Nicola Chew gets up to speed with the Lewis Hamilton story, and asks: is he a true champion?
On October 26th, Lewis Hamilton braved the torrential Texan showers at the USA Grand Prix to emerge as a newly-crowned three-time Formula 1 World Champion. In doing so, he joined an elite list of triple F1 champions including the likes of Ayrton Senna, Niki Lauda and Michael Schumacher. Such a title catapults him into the ranks of the greats – but is there more to his name?
Racing aside, Hamilton is known for his reputation as an established socialite. With frequent appearances at the world’s most coveted celebrity events and a string of closely watched romantic dalliances, there is much to Hamilton beyond the track. Formula 1 supremo Bernie Ecclestone has cited Hamilton as F1’s best champion for his “box office” presence, global visibility and rising superstardom. Factor in his frequent quarrels with teammate Nico Rosberg and the public interest soars yet higher. When compared to the notoriously private Sebastian Vettel, Hamilton’s appeal is clear – he is the poster-boy of Formula 1. His multi-faceted image is an integral part of what makes him a greatWorld Champion. He’s good for business, a polarising figure, and Bernie Ecclestone loves him for it.
As Formula 1’s resident tycoon, Ecclestone’s viewpoint is (somewhat) understandable. But in general terms he is just one fan among millions around the world, who will inevitably have a differing opinion about what attributes makes a sportsman a champion.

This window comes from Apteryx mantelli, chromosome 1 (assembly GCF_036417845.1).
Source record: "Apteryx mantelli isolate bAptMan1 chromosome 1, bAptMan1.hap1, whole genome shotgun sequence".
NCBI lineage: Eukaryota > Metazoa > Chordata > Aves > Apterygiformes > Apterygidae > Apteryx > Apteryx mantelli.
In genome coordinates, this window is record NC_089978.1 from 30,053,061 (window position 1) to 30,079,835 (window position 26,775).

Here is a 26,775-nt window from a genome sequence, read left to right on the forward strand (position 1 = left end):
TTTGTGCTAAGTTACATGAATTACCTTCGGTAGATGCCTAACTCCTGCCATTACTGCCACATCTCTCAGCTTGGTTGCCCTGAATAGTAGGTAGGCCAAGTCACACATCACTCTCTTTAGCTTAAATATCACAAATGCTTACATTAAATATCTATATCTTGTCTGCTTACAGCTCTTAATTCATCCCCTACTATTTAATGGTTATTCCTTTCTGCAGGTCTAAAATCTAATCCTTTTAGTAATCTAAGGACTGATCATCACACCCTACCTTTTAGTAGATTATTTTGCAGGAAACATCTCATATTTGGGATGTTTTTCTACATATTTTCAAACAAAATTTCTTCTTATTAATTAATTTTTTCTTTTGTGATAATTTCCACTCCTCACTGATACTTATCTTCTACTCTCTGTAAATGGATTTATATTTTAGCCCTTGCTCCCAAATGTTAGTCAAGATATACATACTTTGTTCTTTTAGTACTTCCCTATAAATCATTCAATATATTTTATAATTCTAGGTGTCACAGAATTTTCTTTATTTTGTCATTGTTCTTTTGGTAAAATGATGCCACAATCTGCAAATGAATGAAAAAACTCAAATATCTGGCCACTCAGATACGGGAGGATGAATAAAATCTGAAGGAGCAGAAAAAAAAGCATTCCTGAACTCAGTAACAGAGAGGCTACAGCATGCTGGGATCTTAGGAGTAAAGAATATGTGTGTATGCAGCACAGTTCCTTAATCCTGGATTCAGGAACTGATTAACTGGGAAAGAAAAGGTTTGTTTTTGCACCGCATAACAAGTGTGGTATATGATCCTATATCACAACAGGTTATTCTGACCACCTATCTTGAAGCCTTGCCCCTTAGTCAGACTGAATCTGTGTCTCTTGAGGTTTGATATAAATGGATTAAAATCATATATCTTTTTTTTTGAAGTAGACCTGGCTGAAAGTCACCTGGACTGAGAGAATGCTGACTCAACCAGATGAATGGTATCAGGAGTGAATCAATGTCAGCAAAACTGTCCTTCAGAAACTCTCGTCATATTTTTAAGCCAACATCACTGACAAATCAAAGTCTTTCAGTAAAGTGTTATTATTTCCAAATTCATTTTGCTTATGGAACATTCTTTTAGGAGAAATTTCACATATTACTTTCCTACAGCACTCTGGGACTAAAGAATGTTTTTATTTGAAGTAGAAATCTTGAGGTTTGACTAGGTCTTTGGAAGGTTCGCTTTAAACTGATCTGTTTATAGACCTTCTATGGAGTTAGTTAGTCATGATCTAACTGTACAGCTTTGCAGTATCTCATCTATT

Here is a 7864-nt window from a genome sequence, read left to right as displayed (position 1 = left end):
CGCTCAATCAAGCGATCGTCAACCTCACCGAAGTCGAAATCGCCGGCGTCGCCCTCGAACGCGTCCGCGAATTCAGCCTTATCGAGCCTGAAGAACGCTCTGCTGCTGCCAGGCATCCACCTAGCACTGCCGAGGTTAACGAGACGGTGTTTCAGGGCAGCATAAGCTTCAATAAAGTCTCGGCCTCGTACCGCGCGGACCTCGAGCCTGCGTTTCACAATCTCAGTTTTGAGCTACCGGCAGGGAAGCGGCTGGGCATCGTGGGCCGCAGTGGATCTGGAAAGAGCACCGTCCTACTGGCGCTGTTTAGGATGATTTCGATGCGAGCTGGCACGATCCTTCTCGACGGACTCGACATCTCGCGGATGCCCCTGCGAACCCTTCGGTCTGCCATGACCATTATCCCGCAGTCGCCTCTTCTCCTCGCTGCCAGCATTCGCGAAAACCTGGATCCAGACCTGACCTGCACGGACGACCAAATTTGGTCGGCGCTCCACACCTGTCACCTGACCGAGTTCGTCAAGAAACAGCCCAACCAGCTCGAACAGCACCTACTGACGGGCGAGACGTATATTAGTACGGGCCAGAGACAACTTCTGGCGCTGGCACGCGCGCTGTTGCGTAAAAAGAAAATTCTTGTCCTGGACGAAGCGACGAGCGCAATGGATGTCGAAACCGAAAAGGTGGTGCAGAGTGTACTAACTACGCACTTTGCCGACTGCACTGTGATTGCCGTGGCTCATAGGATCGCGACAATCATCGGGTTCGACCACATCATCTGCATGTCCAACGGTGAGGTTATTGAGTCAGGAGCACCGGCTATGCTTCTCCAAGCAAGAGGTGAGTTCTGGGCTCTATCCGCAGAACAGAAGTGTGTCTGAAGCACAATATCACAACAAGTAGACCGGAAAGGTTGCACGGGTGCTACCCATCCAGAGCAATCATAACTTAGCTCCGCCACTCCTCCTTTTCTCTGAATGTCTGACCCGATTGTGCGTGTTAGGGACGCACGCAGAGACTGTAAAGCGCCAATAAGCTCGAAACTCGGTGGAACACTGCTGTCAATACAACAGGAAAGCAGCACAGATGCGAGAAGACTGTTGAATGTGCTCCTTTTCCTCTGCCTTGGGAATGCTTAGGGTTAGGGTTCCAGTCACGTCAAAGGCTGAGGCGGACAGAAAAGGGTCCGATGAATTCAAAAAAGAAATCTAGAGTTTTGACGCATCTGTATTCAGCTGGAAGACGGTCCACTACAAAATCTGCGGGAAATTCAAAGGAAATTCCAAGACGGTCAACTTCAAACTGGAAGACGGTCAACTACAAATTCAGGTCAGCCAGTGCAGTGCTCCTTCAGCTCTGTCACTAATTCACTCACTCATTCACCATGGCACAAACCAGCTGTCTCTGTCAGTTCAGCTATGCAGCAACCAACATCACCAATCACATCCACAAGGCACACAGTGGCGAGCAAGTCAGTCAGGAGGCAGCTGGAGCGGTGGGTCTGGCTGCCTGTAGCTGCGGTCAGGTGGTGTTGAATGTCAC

How big a role does image and attitude play in distinguishing an average athlete from someone worthy of that title? I asked around the university to find out what students feel being a champion encompasses. To some, it is the achievement that matters, and it is nothing about the image that they project to the public. “Obviously they’ve put the work into obtaining the achievement, but it matters what they’ve done for themselves in terms of the sport rather than what they’re building for themselves outside,” says Kuganiga Kuganeswaran, who studies Philosophy and Economics.
Is it just about talent, skill and a lot of hard work? Some people seem to think it goes beyond what is written on the scoreboard. “A champion is a class act,” sums up East European History student Simon Cerf. “They’re the best but they’re really modest. You’re not really a champion if you’re just some talented prick. To earn the title of champion, people have to be happy that you have those talents.”
Philosophy student Pun Tsz Wai echoed Simon’s thoughts, stating a champion should be relatable and appeal to the hearts of the spectator population. One only has to look to the enduring appeal of Roger Federer to understand this viewpoint.
On another vein, medical student Nik Theologis feels that creating an image requires a strategic approach to making full use of publicity and the media. He used Chelsea manager Jose Mourinho as an example: “in the public sphere, he often says or does quite controversial things that brings the focus onto him and takes the pressure off his players, allowing them to relax and play more comfortably, even though it makes him look bad.”
Even the world’s best athletes are ordinary humans. But the few who the world looks to as champions, the few who define their respective sports, the few who command veneration from legions of fans worldwide – go a step further in portraying an image that garners respect and loyalty in and outside of the sporting arena, whether the image is carefully constructed or a genuine manifestation of character. That is the true difference between a champion and someone who just wins a championship – the ball is in their court, and they know how to play it.
Featured image credit: Wikimedia Commons